there is something in the air causing us to shudder
when your face glows like a field of stars.

A thing of excellence glitters like a rainbow sky,
Its fire burns through every hurdle of the night.
Though it’s solemn and settled as a life in silence,
where going downhill is the same as walking up.

Yet beauty cannot hide from its shadow;
It must spread warmth and glow to flowers around,
It glows the dews and waves at the clouds
Though casting a stone on its destruction.

© Jonathan C. Ukah, 2024

You can connect with Jonathan on Facebook: CHIBUIKEUKAH15, Instagram: @JOHNKING1502 and X: @JOHNKING1502


Our third contribution is a powerful piece of fiction by Dr Afsana Elanko. Ending And Beginning Intertwined reflects the challenges and sense of loss experienced by those of us living with cancer. With World Cancer Day occurring in February, I wanted to reflect on this important subject in a Showcase.

Ending And Beginning Intertwined 

The doctor and nurse had told me that there would be hair loss with the cancer treatment. I’d read the information leaflets in the waiting room that told me about the causes of hair loss and how some treatments caused partial or complete hair loss and how the texture of my hair would change. The leaflets and websites describing wigs, scarfs, hats or bandana that can be used to cover hair loss became my bedtime reading. They talked about hair regrowth and how it would be different. Fellow patients were so supportive in talking through their journey, so I felt prepared with the wig and hats in the cupboard, the self-visualisation of life without hair and the edit photo of me without hair.

The hair was shed in clumps, it was falling. Nothing had prepared me for this. It was like losing a part of my integral being. I had not cut my hair the entirety of my life, not even trimmed it. My hair was a part of my body, an important part of me. I was determined not to be upset and to hide the grief. I didn’t know what to do. I was lost. I fell to the ground and crumpled into a heap with my hair surrounding me, cushioning and comforting me. I picked it up and looked at. I cradled it in my arms like a baby and held onto it with all my being. I had no choice; this was inflicted upon me. I would never be the same person again.

I had fallen into a world I didn’t know. A world that arose emotions inside me I didn’t know existed. I was confused, sad, and lost. It was the end of everything familiar. I had plunged into a world no one had prepared me for. I felt naked and bare. Every essence of me seemed lost. I was lost. I was sad and so desperate for all this to stop so that I could get control of my life again. I sat there weeping like never before. I was so, so lonely. This was rock bottom.

I had to build myself up again. The first time someone looked at me in my new form, I saw the sadness in their eyes, their sympathy, their care and, most of all, their love. They knew what I was feeling. After all, they knew me well. I couldn’t break down or upset anyone. I didn’t want to make anyone sad. This was my grief to carry and I didn’t want anyone else to suffer. This meant being invisible to expressions and comments.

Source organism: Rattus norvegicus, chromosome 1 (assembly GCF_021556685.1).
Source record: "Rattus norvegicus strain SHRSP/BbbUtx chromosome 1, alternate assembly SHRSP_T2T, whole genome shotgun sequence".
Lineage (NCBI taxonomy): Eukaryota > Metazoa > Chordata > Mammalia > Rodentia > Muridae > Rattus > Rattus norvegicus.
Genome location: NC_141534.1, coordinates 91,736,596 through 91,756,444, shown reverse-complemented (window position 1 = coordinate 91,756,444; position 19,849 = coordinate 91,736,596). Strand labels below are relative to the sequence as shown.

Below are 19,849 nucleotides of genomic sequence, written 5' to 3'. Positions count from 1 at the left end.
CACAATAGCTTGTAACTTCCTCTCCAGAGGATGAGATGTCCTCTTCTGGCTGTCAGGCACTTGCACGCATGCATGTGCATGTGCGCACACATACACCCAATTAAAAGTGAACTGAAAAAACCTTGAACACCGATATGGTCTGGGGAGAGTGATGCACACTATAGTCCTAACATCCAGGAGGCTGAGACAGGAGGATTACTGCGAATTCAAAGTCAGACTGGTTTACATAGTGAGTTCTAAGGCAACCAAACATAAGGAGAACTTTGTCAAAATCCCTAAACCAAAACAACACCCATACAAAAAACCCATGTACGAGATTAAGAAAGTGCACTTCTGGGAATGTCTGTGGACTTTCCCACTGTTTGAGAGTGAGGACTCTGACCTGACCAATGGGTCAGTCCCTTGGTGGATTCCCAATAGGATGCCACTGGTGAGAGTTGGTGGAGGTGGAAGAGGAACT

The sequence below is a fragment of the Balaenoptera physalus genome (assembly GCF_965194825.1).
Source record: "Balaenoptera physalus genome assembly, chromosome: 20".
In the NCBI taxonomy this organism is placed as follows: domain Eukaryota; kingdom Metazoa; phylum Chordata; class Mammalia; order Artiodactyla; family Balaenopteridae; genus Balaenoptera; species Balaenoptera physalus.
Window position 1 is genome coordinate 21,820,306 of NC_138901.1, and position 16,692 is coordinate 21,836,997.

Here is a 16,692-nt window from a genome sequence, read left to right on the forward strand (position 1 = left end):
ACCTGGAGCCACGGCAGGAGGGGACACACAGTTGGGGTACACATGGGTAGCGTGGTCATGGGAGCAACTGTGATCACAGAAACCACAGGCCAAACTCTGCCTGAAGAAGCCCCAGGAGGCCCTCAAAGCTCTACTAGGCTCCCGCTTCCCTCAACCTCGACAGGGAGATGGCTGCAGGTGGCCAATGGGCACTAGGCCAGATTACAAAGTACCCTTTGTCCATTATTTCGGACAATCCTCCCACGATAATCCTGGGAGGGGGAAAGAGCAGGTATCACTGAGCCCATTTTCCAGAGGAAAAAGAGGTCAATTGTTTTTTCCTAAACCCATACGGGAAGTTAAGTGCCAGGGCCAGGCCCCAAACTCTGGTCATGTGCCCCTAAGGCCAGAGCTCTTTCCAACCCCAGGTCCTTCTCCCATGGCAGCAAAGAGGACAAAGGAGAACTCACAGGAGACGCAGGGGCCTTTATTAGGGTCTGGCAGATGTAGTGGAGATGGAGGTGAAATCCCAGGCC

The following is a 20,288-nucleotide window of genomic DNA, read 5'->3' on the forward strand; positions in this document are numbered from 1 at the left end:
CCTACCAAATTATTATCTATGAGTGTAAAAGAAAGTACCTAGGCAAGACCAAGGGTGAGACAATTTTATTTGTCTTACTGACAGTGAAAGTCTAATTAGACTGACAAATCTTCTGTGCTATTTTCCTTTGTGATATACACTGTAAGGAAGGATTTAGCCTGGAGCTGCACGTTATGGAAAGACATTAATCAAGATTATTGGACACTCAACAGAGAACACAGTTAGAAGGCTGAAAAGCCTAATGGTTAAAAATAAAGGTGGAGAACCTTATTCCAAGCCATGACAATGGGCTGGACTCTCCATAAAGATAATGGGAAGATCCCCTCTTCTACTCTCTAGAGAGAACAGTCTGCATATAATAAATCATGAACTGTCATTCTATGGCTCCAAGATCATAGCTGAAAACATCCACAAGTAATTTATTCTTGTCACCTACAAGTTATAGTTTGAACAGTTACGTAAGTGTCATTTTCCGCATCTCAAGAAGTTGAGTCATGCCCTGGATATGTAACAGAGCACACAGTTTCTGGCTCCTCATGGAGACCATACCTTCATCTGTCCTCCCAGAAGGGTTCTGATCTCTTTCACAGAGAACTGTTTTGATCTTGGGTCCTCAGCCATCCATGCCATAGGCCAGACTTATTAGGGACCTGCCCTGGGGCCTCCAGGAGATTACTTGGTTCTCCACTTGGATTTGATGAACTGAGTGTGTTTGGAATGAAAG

When I look back, it was an ending and a beginning like nothing I’d  experienced or imagined. I think of all those that have walked  this journey before me and those that will be walking on this journey behind me. As I sign off, I take my hat off to you, dear brave traveller.

© Dr Afsana Elanko, 2024

For information on organisations that offer support visit Macmillan Cancer Support:, Cancer Hair Care: and Cancer Support UK: Cancer Support UK: Supporting People with Cancer, During and After Treatment


As I bring my February Showcase month to a conclusion, I’m truly grateful to all of our participating authors for their inspiring pieces. With the advent of Spring just around the corner, I’m looking forward to all the upcoming season has to offer. Before we get there, though, February this year will offer us one more gift, in the form of an extra day, because it’s a leap year. So, I thought I would dedicate my last piece to this interesting occurrence.

Leap Year

We experience a leap year when the month of February contains 29 days instead of the usual 28. Most people assume this takes place every four years, when the year is divisible by four, but this is not true. Take, for instance, the year 1800. Despite it being divisible by four and since 1796 was a leap year, it would be easy to assume that 1800 would be a leap year, too. However, a quick wander through some historical calendars proves this is not the case.

The reason for this is the 356 day a year is actually rounded down, because the year is approximately 365 days plus a quarter day long. So approximately six hours every year that are not accounted for. To even this up, these extra hours are added up almost every four years to make up for the unaccounted hours.

You may ask why this should be important? Well, without this adjustment, our seasons would drift and, over the course of several hundred years, this could mean a reversal of the seasonal timings we are accustomed to.

However, remember I said earlier that a leap year doesn’t happen every four years? This is because the year isn’t exactly 356 days and six hours long, it’s a little less (about 365 days, five hours and 48 minutes), so we are giving ourselves a few extra minutes every four years. To balance things out, we need to take these back; hence why every 100 years or so we miss out on a leap year.

(c) Niema Bohrayba, 2024